In their testing, they named the different surfboards Gnarly, Tubular and Righteous. Porter conducted various field tests with the equipment, “all in the interest of finding engineering solutions,” his adviser Lesko joked. Each board “had” to be tested for roughly one hour to ensure at least two similar waves were caught.
With Porter riding the boards, he then developed plots of converted strain while he was surfing, duckdiving (the primary means used to pass through a crashing wave) and paddling. Although the latter is “not a very exciting part of surfing, anywhere from 50 to 90 percent of surfing is paddling. Paddling, especially in strong currents, big waves, or rough weather, is most responsible for depleting a surfer’s energy,” the team said. Thus, a board that enables a smooth, easy paddle is more beneficial.
The students also developed data for the jump from tensile strain to compressive strain. They learned which board experienced the most shearing strain or torsion when surfing.
Based on their mechanical response findings, the students justified in their findings why each board may ride with more or less speed, stability, and response. They also predicted which boards are ideal for what types of waves and riding.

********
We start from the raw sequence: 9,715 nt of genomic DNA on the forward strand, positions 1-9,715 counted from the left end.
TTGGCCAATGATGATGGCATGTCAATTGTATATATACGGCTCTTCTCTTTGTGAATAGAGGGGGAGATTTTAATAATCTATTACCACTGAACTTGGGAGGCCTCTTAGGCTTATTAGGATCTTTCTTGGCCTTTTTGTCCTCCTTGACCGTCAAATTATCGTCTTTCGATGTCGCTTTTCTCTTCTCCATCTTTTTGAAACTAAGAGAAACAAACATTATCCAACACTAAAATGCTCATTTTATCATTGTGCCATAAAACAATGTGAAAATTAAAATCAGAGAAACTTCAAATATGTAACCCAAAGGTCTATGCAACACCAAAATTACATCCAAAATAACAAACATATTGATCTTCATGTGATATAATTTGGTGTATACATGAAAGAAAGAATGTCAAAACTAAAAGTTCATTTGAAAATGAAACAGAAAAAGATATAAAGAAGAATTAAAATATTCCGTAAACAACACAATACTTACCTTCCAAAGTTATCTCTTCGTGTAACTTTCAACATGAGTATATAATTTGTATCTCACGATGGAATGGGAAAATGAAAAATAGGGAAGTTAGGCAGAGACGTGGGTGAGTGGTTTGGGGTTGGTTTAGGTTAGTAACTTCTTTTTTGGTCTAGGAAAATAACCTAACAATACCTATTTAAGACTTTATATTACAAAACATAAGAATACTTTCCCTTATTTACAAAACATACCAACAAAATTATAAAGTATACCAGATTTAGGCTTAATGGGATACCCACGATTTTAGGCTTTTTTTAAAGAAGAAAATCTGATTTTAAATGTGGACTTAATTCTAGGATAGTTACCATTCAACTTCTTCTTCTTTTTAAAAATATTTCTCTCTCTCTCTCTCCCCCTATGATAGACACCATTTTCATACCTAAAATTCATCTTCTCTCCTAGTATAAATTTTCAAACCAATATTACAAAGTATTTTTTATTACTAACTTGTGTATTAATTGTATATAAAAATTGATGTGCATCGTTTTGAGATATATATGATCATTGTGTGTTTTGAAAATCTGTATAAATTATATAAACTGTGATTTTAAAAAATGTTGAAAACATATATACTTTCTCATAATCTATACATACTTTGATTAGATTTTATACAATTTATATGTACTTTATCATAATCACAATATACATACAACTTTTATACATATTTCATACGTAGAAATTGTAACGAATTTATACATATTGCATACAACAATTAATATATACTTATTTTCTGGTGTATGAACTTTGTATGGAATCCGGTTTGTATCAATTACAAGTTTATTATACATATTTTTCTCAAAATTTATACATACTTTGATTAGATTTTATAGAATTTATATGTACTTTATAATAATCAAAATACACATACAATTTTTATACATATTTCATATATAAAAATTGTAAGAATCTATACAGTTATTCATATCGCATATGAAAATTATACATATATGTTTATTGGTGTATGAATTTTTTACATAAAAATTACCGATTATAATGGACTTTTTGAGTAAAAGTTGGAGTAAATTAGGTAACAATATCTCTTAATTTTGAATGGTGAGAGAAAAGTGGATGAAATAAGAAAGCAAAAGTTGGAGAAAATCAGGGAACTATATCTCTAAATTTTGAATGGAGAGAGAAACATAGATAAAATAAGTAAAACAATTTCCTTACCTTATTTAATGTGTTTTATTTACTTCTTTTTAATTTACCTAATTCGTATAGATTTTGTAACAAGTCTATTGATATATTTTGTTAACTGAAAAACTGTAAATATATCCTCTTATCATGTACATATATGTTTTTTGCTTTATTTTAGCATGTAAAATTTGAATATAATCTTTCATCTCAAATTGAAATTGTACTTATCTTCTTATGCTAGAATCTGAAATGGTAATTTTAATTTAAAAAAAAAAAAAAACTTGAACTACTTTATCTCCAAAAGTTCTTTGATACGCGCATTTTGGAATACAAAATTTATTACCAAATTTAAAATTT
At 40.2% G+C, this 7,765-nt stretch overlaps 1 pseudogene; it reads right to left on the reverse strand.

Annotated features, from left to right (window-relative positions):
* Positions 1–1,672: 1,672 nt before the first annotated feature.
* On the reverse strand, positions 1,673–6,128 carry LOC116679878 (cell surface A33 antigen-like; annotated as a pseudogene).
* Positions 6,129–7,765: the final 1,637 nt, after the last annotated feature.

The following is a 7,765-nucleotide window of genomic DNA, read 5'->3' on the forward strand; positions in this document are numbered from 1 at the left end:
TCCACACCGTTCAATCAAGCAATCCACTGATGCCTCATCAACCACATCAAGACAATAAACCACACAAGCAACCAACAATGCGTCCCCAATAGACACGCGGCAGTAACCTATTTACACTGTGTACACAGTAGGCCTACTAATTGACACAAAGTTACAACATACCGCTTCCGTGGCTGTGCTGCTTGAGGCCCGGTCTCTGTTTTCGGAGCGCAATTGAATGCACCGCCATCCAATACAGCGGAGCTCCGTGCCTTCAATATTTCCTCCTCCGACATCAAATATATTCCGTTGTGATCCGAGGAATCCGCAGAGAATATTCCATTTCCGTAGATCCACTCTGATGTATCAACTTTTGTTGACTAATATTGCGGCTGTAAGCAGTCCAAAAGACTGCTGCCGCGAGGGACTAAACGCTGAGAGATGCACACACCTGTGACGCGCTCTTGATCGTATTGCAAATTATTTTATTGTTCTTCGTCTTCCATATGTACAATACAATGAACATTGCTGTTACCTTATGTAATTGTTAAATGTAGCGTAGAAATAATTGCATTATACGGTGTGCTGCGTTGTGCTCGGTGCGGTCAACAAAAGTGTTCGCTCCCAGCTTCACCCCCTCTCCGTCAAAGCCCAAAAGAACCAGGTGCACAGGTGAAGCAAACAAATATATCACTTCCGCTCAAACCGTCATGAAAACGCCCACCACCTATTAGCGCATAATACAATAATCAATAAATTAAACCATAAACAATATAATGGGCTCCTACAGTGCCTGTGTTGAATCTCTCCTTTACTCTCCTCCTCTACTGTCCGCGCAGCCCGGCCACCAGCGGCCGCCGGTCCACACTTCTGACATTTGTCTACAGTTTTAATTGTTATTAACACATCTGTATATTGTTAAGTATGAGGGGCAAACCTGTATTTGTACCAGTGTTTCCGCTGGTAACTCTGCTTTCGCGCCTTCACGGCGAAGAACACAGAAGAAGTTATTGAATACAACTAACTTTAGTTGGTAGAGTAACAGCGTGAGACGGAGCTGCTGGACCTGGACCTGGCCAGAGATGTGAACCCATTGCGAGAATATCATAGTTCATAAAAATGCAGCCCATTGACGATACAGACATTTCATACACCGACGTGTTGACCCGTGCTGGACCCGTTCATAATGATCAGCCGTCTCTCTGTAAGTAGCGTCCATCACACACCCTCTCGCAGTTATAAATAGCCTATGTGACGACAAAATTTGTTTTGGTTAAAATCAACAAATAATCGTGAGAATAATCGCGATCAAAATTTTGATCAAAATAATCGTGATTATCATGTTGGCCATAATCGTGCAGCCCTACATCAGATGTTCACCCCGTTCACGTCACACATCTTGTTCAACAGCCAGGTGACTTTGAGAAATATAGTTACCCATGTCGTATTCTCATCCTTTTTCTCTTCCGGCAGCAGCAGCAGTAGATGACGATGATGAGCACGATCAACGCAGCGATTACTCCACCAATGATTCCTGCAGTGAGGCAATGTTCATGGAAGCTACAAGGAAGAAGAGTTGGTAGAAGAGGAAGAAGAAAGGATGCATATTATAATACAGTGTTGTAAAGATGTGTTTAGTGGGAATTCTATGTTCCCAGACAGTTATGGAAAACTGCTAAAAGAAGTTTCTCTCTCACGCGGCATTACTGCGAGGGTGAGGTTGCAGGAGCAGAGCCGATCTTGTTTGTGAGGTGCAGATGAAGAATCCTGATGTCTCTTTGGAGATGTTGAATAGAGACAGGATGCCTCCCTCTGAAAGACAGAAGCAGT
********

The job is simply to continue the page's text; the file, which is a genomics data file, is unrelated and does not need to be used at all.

Gnarly performed best of the three in choppy and bumpy conditions because of its stability. Gnarly was the king of speeding through fast racy sections.
Tubular, on the other hand, managed steep drops better than the other boards. The students believed this was probably related to its superior longitudinal flex properties, since it is able to deform to fit the shape of the wave face. However, once the initial drop was made and the board was turned down the line, board Tubular lost speed.
The students concluded that Righteous performed fairly consistently in all surf conditions. It did not tend to bounce in messy surf; although, it would wobble from side-to-side some. Righteous did not tend to pearl or nose dive on steep waves; although, this could be related to its increased rocker. And, it did not seem to lose speed while pumping; probably because it flexes less lengthwise than board Tubular.
However, the major flaw of board Righteous, they added, was related to its poor torsional stiffness properties. When making turns, especially the first bottom turn, board Righteous tended to lose its edge and “slide out” from under the surfer.
As with most research, the students left open the idea that “more is needed” including the internal geometry, and they may have to ride a few more waves before they are completely finished with this project.
PHOTO CAPTION: Michael Porter, a graduate engineering student at Virginia Tech, conducts some of his research on how to improve the composition of material that is used in surfboards.
PHOTO CAPTION: The Virginia Tech engineering students who worked on this project, from left to right, are: Michael Porter and Stephanie Salmons, both of Virginia Beach, Va., and Matthew Dunham of Pleasantville, N.Y. Missing from the picture is Nandan Shah of Midlothian, Va.